The Senate recently passed a $1 trillion infrastructure bill, which includes several tax provisions being monitored by the AICPA. Ed Karl, CPA, CGMA, the AICPA’s vice president–Tax Policy & Advocacy, details several provisions in recently proposed legislation that would affect CPAs.
Also, the episode mentions recent coverage in the Journal of Accountancy on updated single audit guidance included in the Office of Management and Budget’s 2021 Compliance Supplement. And it tries to answer a question posed in a recent CPA Insider article: Will sweatpants come to the office when we return?
What you’ll learn from this episode:
- An overview of the status of the Senate infrastructure bill and its budget resolution.
- Why a part of the infrastructure bill related to cryptoasset reporting is cause for “concern.”
- The transaction reporting threshold that Karl calls “ridiculously low.”
- A potential timeline for turning the $3.5 trillion budget resolution into legislation.
- More on recent JofA coverage on single audit guidance and what the dress code might be in a return to the office.
Play the episode below or read the edited transcript:
To comment on this episode or to suggest an idea for another episode, contact Neil Amato, a JofA senior editor, at Neil.Amato@aicpa-cima.com.
Neil Amato: Welcome back to the Journal of Accountancy podcast. This is senior editor Neil Amato. On today’s episode, we focus on the federal infrastructure bill and budget reconciliation bill and what they could mean for accountants. That’s coming up after a word from our sponsor.
Amato: Joining me as a repeat guest is Ed Karl, the AICPA’s vice president of Tax Policy & Advocacy. Ed, first, what is the status of the infrastructure bill now in Washington, the Infrastructure, Investment and Jobs Act, as of this recording on the afternoon of Aug. 17?
Ed Karl: Hi, thanks for having me again. It really for us is almost an annual rite of passage, where we go through this process, but in short, the infrastructure bill passed Aug. 10 in the Senate. It still needs to be addressed in the House. There are other pieces of the legislative process going on, so this infrastructure bill interestingly is one of the few pieces of legislation where you see bipartisan effort to come together. You mentioned the name. The Infrastructure Investment and Jobs Act, H.R. 3684, passed by vote of 69-30 — 69 votes for a bill in the Senate is pretty extraordinary, where you normally need 60 votes. And so 69 pass that one-trillion-dollar transportation and broadband and pipe refurbishment for water and other utilities. And it’s quite extraordinary that that bill passed last week.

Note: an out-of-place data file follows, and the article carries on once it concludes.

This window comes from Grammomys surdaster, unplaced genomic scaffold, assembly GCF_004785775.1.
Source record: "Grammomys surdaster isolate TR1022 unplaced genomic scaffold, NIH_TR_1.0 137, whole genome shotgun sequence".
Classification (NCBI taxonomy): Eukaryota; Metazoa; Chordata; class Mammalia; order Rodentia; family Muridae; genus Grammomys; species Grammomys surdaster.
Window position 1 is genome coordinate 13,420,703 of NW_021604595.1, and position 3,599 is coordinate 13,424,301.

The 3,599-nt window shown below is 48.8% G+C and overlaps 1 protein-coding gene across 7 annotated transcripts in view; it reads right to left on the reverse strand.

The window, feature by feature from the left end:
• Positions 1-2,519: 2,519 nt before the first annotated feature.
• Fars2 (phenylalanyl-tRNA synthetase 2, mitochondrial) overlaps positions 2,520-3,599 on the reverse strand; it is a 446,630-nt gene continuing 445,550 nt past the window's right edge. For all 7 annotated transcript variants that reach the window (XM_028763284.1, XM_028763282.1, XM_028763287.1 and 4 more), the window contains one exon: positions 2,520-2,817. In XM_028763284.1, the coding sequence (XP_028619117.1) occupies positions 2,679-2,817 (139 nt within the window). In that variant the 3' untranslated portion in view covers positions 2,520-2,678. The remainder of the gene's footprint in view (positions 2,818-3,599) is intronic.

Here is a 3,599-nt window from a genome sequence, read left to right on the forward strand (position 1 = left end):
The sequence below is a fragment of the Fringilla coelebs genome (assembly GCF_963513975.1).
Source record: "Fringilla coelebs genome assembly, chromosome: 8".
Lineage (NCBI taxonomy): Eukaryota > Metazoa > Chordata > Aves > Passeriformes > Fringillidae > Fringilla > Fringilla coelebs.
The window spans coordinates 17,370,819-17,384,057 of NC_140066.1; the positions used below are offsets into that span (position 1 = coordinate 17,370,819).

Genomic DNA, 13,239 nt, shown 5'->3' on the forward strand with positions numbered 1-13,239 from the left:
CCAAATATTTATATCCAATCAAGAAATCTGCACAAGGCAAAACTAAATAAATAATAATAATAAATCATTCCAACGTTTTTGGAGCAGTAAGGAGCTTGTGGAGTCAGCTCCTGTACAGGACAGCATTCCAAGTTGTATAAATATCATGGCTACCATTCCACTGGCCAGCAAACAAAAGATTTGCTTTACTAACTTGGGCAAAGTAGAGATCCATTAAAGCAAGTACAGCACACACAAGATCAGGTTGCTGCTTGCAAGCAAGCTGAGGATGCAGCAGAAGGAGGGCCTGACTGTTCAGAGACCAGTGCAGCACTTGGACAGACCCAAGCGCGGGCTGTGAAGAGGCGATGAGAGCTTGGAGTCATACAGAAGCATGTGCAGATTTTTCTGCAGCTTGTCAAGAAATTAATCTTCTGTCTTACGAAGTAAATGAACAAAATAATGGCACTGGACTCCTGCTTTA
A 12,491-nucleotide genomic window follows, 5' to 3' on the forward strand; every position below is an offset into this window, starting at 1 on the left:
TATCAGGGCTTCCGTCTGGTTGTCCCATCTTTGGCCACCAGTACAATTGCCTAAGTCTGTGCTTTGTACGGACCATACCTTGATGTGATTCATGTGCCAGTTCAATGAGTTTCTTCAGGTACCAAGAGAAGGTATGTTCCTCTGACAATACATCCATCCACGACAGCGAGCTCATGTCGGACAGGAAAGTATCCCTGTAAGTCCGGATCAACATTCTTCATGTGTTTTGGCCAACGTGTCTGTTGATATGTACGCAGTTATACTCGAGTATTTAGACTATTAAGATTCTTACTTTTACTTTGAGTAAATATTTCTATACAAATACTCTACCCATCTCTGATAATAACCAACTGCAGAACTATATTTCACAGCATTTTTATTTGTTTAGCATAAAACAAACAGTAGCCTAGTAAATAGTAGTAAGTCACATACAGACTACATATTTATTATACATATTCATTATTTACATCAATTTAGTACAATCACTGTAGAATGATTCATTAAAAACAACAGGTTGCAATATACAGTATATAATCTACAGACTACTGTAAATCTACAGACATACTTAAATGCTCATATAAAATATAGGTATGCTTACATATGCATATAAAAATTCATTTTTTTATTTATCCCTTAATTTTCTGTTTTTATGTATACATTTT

Amato: In that infrastructure bill, there is a requirement for cryptoasset brokers to report transactions to the IRS, which I guess has many in the cryptoasset industry upset. What do you think about that provision?
Karl: We, we’ve been quite active in the tax aspects of, or taxation of cryptocurrency. We’ve had a task force for a number of years and drafted types of guidance that we’ve asked the IRS to release. We’ve given answers to what we thought are the important questions, but in terms of cryptocurrency reporting, it appears as if the definition of a broker is overly broad, and that’s the major concern. The cryptocurrency industry is quite active in lobbying this position, this issue. We’re staying very close to it. It is a concern to us. Sen. Rob Portman from Ohio, who introduced the amendment that got into the bill, and he was one of 10 senators who came up with the bipartisan compromise for infrastructure. His amendment got in the bill. He did, as we understand, issue a floor statement indicating that the intent is that the definition of broker would be very narrow and not incorporate a lot of the brokers who should not be incorporated into that. But it’s still a concern for many people.
Amato: As Washington keeps busy with infrastructure and a potential budget reconciliation bill, what other issues are you following that will affect our members?
Karl: We’re looking at a good handful of issues. There was something that was in play in the Senate. It seems as if it had dropped. It’s a financial information reporting requirement by banks to IRS. It’s somewhat like a 1099 reporting requirement of transactions in banks that has a, I’ll say, ridiculously low threshold of $600, and it’s a great concern. Our tax executive committee is discussing that issue, but there is a deep concern about that provision. It dropped out of the Senate infrastructure bill, but it still could be in play in the House. It could be in play in the budget resolution, because it would have a positive score, and there is a lot of concern about the cost of the budget resolution and reconciliation bill. So that item is still in play, and it’s a deep concern for us.